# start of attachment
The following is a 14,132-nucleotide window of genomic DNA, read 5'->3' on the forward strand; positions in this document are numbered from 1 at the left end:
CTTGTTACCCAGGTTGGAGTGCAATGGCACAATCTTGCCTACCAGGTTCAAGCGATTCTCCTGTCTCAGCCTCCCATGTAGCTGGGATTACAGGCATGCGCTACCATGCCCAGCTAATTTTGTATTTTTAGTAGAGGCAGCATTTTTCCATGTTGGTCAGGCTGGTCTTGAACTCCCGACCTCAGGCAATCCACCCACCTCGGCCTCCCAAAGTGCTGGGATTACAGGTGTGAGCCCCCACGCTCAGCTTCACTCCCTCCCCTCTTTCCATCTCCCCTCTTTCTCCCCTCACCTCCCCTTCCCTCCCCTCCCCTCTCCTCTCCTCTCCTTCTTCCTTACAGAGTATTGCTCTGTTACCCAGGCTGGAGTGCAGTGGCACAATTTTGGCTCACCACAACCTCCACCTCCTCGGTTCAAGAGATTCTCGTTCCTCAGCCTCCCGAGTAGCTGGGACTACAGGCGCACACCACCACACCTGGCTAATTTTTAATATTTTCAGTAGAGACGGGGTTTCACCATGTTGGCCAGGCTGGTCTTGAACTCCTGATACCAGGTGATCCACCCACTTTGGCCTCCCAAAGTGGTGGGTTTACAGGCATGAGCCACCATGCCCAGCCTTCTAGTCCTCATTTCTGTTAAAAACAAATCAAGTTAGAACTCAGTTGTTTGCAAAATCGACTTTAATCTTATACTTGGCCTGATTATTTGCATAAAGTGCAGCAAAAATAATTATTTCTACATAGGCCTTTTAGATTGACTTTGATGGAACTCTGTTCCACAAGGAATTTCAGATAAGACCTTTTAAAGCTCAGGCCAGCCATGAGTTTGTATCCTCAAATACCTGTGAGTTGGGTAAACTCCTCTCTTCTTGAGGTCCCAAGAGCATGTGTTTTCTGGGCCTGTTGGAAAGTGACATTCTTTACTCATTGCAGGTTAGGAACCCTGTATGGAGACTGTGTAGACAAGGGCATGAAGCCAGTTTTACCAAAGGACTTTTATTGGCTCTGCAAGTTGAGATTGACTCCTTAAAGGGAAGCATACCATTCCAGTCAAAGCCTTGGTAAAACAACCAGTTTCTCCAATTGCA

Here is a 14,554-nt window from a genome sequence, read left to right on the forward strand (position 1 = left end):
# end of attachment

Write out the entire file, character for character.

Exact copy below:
The following is a 14,132-nucleotide window of genomic DNA, read 5'->3' on the forward strand; positions in this document are numbered from 1 at the left end:
CTTGTTACCCAGGTTGGAGTGCAATGGCACAATCTTGCCTACCAGGTTCAAGCGATTCTCCTGTCTCAGCCTCCCATGTAGCTGGGATTACAGGCATGCGCTACCATGCCCAGCTAATTTTGTATTTTTAGTAGAGGCAGCATTTTTCCATGTTGGTCAGGCTGGTCTTGAACTCCCGACCTCAGGCAATCCACCCACCTCGGCCTCCCAAAGTGCTGGGATTACAGGTGTGAGCCCCCACGCTCAGCTTCACTCCCTCCCCTCTTTCCATCTCCCCTCTTTCTCCCCTCACCTCCCCTTCCCTCCCCTCCCCTCTCCTCTCCTCTCCTTCTTCCTTACAGAGTATTGCTCTGTTACCCAGGCTGGAGTGCAGTGGCACAATTTTGGCTCACCACAACCTCCACCTCCTCGGTTCAAGAGATTCTCGTTCCTCAGCCTCCCGAGTAGCTGGGACTACAGGCGCACACCACCACACCTGGCTAATTTTTAATATTTTCAGTAGAGACGGGGTTTCACCATGTTGGCCAGGCTGGTCTTGAACTCCTGATACCAGGTGATCCACCCACTTTGGCCTCCCAAAGTGGTGGGTTTACAGGCATGAGCCACCATGCCCAGCCTTCTAGTCCTCATTTCTGTTAAAAACAAATCAAGTTAGAACTCAGTTGTTTGCAAAATCGACTTTAATCTTATACTTGGCCTGATTATTTGCATAAAGTGCAGCAAAAATAATTATTTCTACATAGGCCTTTTAGATTGACTTTGATGGAACTCTGTTCCACAAGGAATTTCAGATAAGACCTTTTAAAGCTCAGGCCAGCCATGAGTTTGTATCCTCAAATACCTGTGAGTTGGGTAAACTCCTCTCTTCTTGAGGTCCCAAGAGCATGTGTTTTCTGGGCCTGTTGGAAAGTGACATTCTTTACTCATTGCAGGTTAGGAACCCTGTATGGAGACTGTGTAGACAAGGGCATGAAGCCAGTTTTACCAAAGGACTTTTATTGGCTCTGCAAGTTGAGATTGACTCCTTAAAGGGAAGCATACCATTCCAGTCAAAGCCTTGGTAAAACAACCAGTTTCTCCAATTGCA

Here is a 14,554-nt window from a genome sequence, read left to right on the forward strand (position 1 = left end):